What a title. It is the truth too. When going into teaching or whatever sphere you are in, every audience is not for you. Everybody cannot reach 3rd grade the way an awesome 3rd grade teacher can. Kindergarten teachers are simply called to do what they do.
When I tell people I teach middle school, their face turns to shock, fear, and disgust (I am literally laughing while typing this). However, I absolutely love it (on most days) but I can easily see why others are intimidated. Right now, teachers are reassessing their year and deciding what to do for next year. Beginning teachers are deciding what grade will be their banner grade. Here are a few power points as to why everybody is not called to teach everybody and how understanding this can keep you in the classroom past two weeks.
First, The Exceptions and My Senior English Teacher:
Now, there are exceptions to this. Every year is not perfection, and I make no apologies for saying this—students are not going to like every teacher. I call it learning the art of “get over it.” Some of my own best teachers were not the ones I dreamed of. But they were what was best for me at that time. One of the teachers I despised the most became one of my inspirations for going into teaching.
My twelfth grade English teacher, Mrs. Campbell, had us write a paper at the beginning of the year. I started my senior year at 16. I almost died my junior year and had been in the hospital for a month. I was a miracle and not just survived but thrived. There was no stopping me. But at the tender age of 16, needless to say, I was still a little wet behind the ears. I knew I had aced that essay so when she passed it back, I lifted my head with a subtle, haughty expectation. She placed the essay on my desk. I was in shock—it had marks all over it. I looked at her, she looked at me, I looked at the paper, then looked back at her. She looked at the paper, then looked at me and said quietly but sternly “Girl, I’m not taking that mess.” Then had the audacity to swing her blonde bob around and swiftly walk off. I rolled my eyes so hard I almost had to reach in my purse and take Advil. I remember literally thinking “uh, lady, you don’t know me like that!” I even contemplated a schedule change. I never went too far because my mama and daddy did not play. I had wonderful parents as a teen who were hilarious, but “acting a fool at school” was a complete nonnegotiable behavior in our house. Being the oldest of three kids, I knew I needed to set some type of positive example for my brother and sister besides going to the assistant principal’s office over a marked-up essay.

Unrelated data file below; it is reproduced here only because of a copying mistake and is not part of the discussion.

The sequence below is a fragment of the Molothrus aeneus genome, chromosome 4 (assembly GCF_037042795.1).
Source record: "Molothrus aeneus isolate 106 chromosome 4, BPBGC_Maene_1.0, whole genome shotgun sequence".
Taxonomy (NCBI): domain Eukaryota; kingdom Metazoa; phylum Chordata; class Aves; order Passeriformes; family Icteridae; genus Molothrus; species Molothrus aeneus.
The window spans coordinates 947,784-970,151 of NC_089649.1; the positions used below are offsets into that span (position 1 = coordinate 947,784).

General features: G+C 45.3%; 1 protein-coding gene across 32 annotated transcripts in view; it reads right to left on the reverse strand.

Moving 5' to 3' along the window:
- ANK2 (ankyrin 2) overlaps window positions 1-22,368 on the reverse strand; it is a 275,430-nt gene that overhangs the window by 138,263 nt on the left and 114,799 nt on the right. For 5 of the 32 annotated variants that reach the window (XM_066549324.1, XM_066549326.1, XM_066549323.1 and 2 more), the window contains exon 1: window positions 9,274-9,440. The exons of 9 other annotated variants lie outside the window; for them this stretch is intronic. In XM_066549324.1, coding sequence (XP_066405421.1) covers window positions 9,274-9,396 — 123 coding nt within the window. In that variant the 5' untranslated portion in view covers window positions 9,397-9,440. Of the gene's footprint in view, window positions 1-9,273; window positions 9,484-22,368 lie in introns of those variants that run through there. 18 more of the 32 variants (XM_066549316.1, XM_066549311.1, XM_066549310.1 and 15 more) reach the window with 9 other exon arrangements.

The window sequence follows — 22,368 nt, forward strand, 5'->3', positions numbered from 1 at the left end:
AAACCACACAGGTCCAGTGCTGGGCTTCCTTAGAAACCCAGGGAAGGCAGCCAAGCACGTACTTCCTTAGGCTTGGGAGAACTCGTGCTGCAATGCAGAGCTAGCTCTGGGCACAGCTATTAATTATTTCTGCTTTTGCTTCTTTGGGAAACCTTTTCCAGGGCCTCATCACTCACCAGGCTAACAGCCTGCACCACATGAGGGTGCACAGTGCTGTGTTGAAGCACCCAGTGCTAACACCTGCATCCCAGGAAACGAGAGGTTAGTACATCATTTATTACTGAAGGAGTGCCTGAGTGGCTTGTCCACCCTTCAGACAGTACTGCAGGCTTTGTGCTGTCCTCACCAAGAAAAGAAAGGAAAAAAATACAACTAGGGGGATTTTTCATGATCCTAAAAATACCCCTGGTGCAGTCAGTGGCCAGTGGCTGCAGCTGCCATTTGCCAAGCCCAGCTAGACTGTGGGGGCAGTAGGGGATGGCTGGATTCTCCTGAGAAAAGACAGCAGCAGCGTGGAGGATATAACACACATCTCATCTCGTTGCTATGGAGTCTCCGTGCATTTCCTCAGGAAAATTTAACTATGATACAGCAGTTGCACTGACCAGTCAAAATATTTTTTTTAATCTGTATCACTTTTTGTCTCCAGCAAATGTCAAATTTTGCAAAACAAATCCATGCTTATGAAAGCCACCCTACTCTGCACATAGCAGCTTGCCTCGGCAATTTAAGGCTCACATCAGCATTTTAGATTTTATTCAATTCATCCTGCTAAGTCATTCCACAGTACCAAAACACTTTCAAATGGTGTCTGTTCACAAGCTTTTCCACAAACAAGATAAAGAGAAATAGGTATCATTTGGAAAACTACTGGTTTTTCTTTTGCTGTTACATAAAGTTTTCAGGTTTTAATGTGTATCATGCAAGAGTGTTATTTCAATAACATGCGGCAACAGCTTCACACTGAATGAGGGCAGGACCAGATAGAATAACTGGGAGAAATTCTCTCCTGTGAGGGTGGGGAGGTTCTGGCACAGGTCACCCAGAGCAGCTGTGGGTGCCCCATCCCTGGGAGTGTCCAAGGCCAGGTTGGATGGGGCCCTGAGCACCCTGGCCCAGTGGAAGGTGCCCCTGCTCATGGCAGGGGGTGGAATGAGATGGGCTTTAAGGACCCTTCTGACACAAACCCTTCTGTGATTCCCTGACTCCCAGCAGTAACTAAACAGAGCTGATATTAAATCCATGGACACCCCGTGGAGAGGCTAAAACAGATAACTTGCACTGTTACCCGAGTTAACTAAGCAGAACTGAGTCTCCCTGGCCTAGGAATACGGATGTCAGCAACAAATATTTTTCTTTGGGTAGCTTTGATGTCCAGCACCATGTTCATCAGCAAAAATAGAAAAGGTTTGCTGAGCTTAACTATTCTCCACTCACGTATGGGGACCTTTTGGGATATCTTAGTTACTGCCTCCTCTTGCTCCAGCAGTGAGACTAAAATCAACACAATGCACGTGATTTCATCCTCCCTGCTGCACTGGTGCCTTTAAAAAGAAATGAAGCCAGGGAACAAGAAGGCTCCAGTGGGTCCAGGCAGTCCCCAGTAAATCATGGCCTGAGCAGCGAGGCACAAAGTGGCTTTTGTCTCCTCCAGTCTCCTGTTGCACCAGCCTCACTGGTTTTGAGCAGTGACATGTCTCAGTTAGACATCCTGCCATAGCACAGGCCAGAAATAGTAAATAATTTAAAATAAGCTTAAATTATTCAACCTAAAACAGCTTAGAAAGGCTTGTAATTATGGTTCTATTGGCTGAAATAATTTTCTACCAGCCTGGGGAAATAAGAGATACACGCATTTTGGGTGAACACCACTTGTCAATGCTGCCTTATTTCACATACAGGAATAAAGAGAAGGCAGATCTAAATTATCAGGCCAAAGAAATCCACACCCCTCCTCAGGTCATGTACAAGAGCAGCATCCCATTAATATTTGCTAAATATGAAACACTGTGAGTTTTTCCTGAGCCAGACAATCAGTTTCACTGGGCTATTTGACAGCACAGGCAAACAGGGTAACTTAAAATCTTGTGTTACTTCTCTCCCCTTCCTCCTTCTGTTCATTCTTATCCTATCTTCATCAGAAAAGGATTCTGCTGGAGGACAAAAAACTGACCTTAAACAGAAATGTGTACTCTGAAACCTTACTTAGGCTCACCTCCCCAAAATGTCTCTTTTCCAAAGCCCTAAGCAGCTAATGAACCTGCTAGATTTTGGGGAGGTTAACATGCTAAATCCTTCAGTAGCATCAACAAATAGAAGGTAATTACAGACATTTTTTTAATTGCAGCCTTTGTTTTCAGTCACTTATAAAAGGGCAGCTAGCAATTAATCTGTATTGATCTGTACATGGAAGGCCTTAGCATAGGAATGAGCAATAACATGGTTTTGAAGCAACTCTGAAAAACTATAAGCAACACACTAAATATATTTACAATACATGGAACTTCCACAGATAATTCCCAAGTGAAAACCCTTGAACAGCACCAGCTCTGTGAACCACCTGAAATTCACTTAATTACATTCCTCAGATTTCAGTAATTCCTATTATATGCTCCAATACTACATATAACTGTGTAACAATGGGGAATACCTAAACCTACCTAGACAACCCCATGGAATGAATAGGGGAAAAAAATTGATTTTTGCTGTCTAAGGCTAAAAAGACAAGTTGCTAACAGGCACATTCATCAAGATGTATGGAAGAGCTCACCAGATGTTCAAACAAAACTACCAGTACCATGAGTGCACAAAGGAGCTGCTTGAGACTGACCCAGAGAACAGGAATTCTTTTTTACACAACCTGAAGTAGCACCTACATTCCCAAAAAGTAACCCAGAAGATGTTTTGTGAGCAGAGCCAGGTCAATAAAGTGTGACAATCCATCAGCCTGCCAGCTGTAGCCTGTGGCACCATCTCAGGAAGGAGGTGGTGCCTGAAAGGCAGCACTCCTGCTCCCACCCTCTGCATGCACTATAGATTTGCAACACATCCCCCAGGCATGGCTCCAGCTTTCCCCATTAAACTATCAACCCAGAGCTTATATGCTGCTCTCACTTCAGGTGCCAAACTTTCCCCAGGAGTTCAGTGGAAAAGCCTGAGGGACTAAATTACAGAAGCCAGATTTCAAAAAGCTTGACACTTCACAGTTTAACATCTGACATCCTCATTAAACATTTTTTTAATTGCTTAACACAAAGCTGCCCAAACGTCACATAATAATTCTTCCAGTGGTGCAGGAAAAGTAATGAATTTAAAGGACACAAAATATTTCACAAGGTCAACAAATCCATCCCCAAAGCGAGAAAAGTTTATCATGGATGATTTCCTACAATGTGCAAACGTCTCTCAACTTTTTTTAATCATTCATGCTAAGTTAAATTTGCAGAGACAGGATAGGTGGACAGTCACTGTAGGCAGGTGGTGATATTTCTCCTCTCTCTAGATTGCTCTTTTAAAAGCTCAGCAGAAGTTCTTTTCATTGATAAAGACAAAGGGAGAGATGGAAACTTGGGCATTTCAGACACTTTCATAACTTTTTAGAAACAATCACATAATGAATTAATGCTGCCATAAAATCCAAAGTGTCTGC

Thinking back to that September day, I realized that she probably saw something in me. I think she knew what she was doing. She pushed and challenged me. By midyear, I was acing difficult exams and assignments and went on to make literally 102s on literature unit tests. She literally ended up being one of the coolest, strongest teachers I ever had (she was one of the best at the high school and was hilarious) and was one of my inspirations for eventually majoring in English in college and becoming a teacher. To this day, I even model some of my teaching personality after her. I challenge my students and speak the truth. I set high expectations but you better believe I will help you get there—but I will not wallow and stay down at the bottom with you. My high expectations will remain because you CAN do it.
Some students, parents, and other people want you to pity them and cannot except truth. I am very warm and empathetic, but like my dad once told us about a situation he was helping someone else outside of our family in, “I love you, but I am not tripping with you.” I also do not play because your future is at stake.
Thank you Mrs. Campbell for who you were and pushing that quiet girl with the strong personality.’)
The Grade You Teach Needs To Compliment Your Personality: